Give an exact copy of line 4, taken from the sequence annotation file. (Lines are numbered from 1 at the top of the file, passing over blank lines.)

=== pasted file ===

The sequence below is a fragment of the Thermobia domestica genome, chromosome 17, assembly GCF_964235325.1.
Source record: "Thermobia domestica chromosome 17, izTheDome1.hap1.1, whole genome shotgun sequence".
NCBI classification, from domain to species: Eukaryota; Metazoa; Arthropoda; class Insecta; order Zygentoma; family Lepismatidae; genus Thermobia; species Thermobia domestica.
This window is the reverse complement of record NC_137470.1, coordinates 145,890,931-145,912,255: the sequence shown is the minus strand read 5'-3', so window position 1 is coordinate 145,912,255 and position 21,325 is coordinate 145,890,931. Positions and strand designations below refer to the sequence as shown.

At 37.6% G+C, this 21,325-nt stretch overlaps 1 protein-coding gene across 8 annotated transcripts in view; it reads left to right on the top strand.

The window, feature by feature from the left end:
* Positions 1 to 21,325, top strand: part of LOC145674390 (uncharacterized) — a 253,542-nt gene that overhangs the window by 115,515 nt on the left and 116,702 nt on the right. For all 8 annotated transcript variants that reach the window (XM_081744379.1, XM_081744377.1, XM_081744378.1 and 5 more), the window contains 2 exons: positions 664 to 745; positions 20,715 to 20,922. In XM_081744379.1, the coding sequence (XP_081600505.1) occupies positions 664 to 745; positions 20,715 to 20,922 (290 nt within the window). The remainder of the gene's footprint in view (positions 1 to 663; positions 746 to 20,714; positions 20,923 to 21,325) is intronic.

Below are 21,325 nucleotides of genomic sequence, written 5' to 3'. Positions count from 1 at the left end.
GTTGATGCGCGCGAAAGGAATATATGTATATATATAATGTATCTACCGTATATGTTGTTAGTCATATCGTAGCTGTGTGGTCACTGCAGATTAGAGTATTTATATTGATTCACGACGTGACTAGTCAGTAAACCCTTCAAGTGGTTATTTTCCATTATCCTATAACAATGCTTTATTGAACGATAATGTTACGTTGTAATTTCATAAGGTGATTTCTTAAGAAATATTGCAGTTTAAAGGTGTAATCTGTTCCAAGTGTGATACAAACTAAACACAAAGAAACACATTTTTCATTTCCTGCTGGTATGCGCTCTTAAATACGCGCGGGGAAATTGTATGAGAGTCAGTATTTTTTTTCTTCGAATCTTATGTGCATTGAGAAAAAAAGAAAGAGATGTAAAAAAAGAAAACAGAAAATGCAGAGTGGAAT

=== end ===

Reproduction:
This window is the reverse complement of record NC_137470.1, coordinates 145,890,931-145,912,255: the sequence shown is the minus strand read 5'-3', so window position 1 is coordinate 145,912,255 and position 21,325 is coordinate 145,890,931. Positions and strand designations below refer to the sequence as shown.